A taxi driver who was arrested by the police during public order incidents in the Lecky Road area of Derry on Monday, was released on bail when he appeared before the city's Magistrate's Court sitting in Omagh today.

Paul McIntyre, 50, from Ballymagowan Park in the Creggan area of Derry is charged with intentionally assisting or encouraging people to take part in a riot.

A police officer told Deputy District Judge Paul Conway that the charge was linked to a police operation, carried out on behalf of the Coroner's Office, following the sudden death of a woman in her home in Rossville Street in the Bogside on May 28, during which police officers were attacked.

The defendant was further charged with breaching a previously imposed court order for other matters, also on May 28, by entering within 500 metres of an ongoing police operation.

He denies both offences.

A police officer said that on the night of May 28 the defendant was seen opening the boot of his car and handing over an item or items to masked youths and gesturing to them to become involved in rioting. She said the defendant was arrested on Monday night during ongoing disturbances in the Lecky Road area.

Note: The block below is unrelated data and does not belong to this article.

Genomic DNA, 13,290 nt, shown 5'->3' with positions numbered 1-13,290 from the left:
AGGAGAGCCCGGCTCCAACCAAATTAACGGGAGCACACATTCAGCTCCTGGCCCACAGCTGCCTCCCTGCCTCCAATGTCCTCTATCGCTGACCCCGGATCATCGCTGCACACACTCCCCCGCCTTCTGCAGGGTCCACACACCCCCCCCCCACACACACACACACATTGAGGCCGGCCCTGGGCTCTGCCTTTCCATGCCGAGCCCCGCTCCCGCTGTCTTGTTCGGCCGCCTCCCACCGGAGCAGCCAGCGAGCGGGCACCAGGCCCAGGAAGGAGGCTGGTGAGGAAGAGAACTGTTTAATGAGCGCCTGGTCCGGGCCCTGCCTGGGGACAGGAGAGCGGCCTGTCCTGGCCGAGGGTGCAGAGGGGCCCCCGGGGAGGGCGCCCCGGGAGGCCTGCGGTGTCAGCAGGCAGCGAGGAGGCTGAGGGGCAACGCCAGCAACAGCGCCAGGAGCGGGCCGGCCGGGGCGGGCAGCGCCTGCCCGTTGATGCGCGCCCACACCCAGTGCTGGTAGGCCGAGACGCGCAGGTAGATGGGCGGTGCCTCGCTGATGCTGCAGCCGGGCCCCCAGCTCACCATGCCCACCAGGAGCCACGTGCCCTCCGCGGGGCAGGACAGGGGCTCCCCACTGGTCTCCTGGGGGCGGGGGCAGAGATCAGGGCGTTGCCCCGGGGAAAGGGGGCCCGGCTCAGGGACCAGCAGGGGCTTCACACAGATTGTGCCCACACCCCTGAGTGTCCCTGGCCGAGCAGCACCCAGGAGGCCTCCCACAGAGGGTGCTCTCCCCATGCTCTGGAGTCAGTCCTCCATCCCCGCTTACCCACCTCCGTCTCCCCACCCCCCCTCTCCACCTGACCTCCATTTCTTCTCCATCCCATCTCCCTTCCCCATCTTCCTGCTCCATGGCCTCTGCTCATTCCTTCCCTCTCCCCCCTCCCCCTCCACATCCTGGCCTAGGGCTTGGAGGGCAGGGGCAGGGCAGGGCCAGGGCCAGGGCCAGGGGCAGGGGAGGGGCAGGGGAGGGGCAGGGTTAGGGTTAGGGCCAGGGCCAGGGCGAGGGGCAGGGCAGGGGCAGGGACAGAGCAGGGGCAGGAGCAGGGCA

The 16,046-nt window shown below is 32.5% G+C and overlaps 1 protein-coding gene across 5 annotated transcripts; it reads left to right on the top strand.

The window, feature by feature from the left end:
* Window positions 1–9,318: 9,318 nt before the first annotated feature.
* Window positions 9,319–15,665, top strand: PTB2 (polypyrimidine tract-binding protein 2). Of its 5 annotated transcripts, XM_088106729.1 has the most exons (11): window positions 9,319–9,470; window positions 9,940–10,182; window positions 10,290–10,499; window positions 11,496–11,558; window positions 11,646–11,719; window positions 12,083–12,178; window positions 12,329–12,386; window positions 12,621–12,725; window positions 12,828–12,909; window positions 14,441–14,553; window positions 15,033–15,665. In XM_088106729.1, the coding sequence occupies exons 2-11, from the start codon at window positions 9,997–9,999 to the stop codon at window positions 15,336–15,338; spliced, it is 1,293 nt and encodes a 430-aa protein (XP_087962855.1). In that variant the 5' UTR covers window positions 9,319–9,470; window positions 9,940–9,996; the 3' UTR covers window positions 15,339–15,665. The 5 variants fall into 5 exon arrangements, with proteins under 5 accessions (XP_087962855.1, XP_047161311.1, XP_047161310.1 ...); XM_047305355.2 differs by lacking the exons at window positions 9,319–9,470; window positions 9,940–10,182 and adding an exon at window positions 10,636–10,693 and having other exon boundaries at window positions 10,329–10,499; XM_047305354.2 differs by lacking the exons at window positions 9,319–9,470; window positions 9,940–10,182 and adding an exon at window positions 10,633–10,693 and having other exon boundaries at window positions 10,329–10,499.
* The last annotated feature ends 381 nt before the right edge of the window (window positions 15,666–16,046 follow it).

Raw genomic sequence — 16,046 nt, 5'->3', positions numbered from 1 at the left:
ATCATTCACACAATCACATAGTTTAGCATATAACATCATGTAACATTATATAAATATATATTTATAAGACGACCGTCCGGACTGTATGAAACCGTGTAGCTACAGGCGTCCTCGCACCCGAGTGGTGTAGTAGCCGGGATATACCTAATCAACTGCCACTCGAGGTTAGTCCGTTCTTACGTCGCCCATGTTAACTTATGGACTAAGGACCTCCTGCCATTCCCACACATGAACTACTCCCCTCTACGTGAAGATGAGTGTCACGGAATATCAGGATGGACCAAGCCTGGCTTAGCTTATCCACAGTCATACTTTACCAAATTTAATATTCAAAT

The police witness said she believed if released on bail the defendant would re-offend as tensions in the community were currently running high. She said the violence had been ongoing since last Sunday night.

Applying for bail defence solicitor Paddy MacDermott said the police have had numerous opportunities to arrest the defendant since last May. He said since then he had been stopped and searched four times.

Mr. MacDermott said the defendant denied it was him on the police video recording of a man seen handing items to the group of masked youths. He said the defendant knew the identity of the man but would not name him.

Mr. MacDermott said the defendant was already on the police radar and the issue in the case was one of identity.

The Deputy District Judge said he found it hard to believe that the police were seeking to have the defendant remanded in custody when they themselves had several opportunities to arrest him over the last six weeks, including during his several subsequent court appearances.

"Surely he should have been flagged up on the police system. With some reservation I am releasing him on bail because the risk of re-offending cannot be substantiated if the police do not actively bring him before the court", Mr. Conway said.

The defendant was released on his own bail of £750 to attend court again on July 25. As part of his bail conditions
he is banned from entering within 500 metres of an ongoing police operation and he must observe a 9 p.m. to 6 a.m. curfew. He'll also be electronically monitored.

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